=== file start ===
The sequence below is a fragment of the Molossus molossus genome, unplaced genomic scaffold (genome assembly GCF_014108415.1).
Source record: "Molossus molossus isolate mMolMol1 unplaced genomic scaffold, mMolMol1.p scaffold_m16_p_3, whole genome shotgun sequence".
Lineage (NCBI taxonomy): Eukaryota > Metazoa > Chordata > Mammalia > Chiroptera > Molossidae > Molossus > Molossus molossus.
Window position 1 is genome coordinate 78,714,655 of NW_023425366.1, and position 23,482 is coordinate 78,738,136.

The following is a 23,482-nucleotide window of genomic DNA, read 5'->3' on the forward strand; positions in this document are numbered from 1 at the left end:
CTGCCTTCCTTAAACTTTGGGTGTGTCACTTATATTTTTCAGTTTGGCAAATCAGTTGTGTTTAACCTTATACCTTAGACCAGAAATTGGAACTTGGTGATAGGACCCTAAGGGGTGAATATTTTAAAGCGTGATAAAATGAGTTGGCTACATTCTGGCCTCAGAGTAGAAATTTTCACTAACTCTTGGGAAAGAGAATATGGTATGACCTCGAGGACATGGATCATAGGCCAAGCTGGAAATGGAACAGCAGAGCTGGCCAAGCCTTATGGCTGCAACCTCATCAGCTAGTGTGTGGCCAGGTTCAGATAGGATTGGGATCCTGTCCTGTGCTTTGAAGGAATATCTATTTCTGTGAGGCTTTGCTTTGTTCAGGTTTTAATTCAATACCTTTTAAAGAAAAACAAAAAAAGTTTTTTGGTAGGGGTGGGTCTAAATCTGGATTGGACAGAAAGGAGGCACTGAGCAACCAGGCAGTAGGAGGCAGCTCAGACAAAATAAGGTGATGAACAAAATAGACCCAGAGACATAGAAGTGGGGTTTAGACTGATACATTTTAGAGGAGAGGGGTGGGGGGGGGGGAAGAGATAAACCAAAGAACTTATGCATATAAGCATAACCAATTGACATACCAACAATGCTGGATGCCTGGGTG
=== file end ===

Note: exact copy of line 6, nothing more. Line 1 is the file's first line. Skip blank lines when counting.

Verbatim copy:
CTGCCTTCCTTAAACTTTGGGTGTGTCACTTATATTTTTCAGTTTGGCAAATCAGTTGTGTTTAACCTTATACCTTAGACCAGAAATTGGAACTTGGTGATAGGACCCTAAGGGGTGAATATTTTAAAGCGTGATAAAATGAGTTGGCTACATTCTGGCCTCAGAGTAGAAATTTTCACTAACTCTTGGGAAAGAGAATATGGTATGACCTCGAGGACATGGATCATAGGCCAAGCTGGAAATGGAACAGCAGAGCTGGCCAAGCCTTATGGCTGCAACCTCATCAGCTAGTGTGTGGCCAGGTTCAGATAGGATTGGGATCCTGTCCTGTGCTTTGAAGGAATATCTATTTCTGTGAGGCTTTGCTTTGTTCAGGTTTTAATTCAATACCTTTTAAAGAAAAACAAAAAAAGTTTTTTGGTAGGGGTGGGTCTAAATCTGGATTGGACAGAAAGGAGGCACTGAGCAACCAGGCAGTAGGAGGCAGCTCAGACAAAATAAGGTGATGAACAAAATAGACCCAGAGACATAGAAGTGGGGTTTAGACTGATACATTTTAGAGGAGAGGGGTGGGGGGGGGGGAAGAGATAAACCAAAGAACTTATGCATATAAGCATAACCAATTGACATACCAACAATGCTGGATGCCTGGGTG